When $A\in M_n(\mathbb{Q})$, we consider the pencil $A-xA^T$. Then $p_A(x)=\det(A-xA^T)$ is a self-reciprocal polynomial. $p_A$ can only be irreducible if $n=2p$ is even.

Question: For every $p$, does there exist a matrix $A\in M_{2p}(\mathbb{Q})$ such that $\mathrm{Gal}(p_A)=C_2\wr S_p$ (which is the maximal Galois group for a self-reciprocal polynomial; it contains a subgroup isomorphic to $S_p$ and has cardinality $2^pp!$) ?

I am sure that the answer is yes; still have to show it !

A candidate family $(A_{2p})$ is as follows.

Let $A_{n}=[a_{i,j}]\in M_n(\mathbb{Q})$, where $a_{i,i}=i,a_{i,i+1}=1$ and otherwise, $a_{i,j}=0$.

$f_{2p}(x)=\det(A_{2p}-x{A_{2p}}^T)$, where $A_{2p}-x{A_{2p}}^T$ is a 1-band matrix.

One has the recurrence formula $f_n(x)=n(1-x)f_{n-1}(x)+xf_{n-2}(x)$.

Experiments seem to "show" that it works. What do you think ? Thanks in advance.

ANSWER to RVD de Bruyn. There are $2$ problems.

$\bullet$ Is $C_2\wr S_p$ realizable as a Galois group of a polynomial in $\mathbb{Q}[x]$ ?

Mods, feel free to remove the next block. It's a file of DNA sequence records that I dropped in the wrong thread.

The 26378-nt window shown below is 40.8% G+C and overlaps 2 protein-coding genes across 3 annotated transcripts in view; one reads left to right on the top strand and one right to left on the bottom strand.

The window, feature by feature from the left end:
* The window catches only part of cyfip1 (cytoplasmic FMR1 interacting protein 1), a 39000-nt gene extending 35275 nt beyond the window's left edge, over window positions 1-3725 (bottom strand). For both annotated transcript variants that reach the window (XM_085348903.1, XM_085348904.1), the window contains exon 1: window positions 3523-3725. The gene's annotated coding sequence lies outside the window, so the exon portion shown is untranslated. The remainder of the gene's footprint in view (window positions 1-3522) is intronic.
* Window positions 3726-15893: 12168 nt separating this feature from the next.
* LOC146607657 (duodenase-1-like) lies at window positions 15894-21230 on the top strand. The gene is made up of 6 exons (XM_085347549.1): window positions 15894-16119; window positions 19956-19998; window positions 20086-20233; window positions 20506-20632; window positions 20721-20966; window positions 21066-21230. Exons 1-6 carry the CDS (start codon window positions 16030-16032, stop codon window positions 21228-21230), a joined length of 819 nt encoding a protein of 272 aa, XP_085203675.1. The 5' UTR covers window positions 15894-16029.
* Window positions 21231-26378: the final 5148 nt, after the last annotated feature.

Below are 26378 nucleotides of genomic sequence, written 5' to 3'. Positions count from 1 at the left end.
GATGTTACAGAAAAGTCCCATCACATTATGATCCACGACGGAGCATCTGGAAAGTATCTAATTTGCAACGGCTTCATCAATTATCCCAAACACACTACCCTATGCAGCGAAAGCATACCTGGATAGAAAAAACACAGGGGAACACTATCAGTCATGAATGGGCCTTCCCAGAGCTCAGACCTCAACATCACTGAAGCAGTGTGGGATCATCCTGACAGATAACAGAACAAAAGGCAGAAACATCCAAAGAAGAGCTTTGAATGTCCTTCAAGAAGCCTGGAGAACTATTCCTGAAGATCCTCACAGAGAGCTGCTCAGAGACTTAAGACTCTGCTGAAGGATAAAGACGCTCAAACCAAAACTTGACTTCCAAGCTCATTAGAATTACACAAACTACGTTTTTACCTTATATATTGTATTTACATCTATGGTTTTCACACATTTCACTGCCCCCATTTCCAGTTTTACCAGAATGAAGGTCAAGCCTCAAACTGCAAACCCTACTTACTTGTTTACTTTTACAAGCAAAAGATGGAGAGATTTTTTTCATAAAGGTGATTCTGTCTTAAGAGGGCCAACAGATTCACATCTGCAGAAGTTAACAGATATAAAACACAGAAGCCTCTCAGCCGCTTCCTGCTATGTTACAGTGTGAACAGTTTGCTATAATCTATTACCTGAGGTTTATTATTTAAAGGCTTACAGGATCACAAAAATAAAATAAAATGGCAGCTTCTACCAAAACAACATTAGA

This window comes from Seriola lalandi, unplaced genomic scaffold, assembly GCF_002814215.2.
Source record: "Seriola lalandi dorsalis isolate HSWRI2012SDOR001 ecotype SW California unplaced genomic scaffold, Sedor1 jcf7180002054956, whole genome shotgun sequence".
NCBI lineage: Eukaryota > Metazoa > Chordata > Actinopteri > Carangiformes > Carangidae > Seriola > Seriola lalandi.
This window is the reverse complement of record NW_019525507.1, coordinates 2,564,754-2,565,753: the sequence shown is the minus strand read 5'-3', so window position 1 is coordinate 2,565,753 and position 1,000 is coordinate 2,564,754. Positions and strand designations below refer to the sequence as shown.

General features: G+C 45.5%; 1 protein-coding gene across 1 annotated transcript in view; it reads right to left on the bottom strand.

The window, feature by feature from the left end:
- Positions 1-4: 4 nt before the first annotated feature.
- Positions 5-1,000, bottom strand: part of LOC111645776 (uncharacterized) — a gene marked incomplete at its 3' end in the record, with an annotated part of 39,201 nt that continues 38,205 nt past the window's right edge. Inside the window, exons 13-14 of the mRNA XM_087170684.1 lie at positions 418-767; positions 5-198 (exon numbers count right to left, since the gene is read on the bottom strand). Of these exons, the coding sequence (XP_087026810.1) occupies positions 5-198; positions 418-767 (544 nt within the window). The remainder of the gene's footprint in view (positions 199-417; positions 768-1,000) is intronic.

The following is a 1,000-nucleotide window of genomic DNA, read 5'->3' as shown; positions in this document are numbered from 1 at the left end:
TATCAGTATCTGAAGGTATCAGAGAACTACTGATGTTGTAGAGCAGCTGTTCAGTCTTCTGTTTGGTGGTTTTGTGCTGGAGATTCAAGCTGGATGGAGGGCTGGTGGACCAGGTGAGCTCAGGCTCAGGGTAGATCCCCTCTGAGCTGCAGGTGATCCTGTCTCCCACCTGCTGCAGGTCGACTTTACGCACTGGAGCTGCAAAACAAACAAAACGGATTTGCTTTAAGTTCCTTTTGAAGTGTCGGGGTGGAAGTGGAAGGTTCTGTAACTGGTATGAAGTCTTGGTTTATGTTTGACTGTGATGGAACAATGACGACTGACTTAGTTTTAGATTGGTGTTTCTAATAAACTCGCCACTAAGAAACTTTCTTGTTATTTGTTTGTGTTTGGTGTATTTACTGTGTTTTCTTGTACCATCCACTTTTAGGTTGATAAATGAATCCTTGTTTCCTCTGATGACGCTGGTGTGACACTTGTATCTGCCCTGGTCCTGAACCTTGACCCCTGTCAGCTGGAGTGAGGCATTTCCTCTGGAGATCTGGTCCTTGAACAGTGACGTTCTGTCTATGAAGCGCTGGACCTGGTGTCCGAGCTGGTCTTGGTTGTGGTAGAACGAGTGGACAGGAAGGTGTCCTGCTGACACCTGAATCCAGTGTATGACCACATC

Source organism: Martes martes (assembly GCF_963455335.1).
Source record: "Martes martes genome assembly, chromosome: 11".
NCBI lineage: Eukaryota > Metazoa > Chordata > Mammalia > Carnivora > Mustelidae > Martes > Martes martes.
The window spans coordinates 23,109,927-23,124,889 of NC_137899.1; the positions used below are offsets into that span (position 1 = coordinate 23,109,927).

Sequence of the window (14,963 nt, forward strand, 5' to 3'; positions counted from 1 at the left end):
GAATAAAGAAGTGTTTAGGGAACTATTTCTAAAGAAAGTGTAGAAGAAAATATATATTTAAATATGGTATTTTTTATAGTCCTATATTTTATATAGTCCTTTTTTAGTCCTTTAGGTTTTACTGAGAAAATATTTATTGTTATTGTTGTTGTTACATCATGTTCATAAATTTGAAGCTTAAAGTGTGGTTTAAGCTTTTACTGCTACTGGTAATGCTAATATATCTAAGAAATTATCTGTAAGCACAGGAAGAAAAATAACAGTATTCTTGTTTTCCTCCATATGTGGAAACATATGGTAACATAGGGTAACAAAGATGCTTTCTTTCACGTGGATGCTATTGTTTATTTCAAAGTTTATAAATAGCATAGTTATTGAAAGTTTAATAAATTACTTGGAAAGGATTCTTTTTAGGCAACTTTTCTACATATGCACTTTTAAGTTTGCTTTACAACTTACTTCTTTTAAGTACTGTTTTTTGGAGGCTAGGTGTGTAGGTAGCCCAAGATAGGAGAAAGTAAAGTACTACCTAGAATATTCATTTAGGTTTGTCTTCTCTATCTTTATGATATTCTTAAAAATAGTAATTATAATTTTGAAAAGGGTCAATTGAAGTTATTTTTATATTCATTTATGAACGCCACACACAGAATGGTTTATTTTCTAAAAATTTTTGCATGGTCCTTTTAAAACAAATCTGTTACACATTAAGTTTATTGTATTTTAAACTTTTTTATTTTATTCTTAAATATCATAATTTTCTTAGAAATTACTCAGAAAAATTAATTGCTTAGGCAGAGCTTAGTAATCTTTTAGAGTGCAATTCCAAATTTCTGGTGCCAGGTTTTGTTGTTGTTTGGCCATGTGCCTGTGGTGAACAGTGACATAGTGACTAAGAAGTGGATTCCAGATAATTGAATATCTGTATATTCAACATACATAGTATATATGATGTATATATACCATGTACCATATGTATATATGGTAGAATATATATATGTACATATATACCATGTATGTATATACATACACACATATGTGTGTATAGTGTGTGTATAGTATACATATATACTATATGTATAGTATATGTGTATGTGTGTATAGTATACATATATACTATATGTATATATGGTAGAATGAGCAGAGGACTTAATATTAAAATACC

$\bullet$ Can we write such a polynomial in the form $\det(A-xA^T)$ where $A$ is a rational matrix ?

For realization part, there are 2 standard methods

i) We show the required result over $\mathbb{Q}[T]$ (generic polynomial)and we use the Hilbert irred. Theorem to deduce the existence of a suitable specialization (obviously we do not obtain explicitly the polynomial, but no matter).

ii) We explicitly find a suitable family of polynomials. This is what I propose with my $(A_{2p})$'s; but I don't know how to do it.

In general, what is easier? Method i) or ii)? For $S_p$,both methods work. For i), we highlight the presence of a generator of $S_p$ (cf. wiki). For ii) we use Osada's example $x^p-x-1$.

Remark. $C_2\wr S_p$ admits a generator with $3$ elements: a cycle of order $2$, a product of 2 disjoint cycles of order 2, a product of 2 disjoint cycles of order $p$.

I think that $C_2\wr S_p$ is in the list of realizable groups, but, unfortunately, this is not enough to deduce the requested result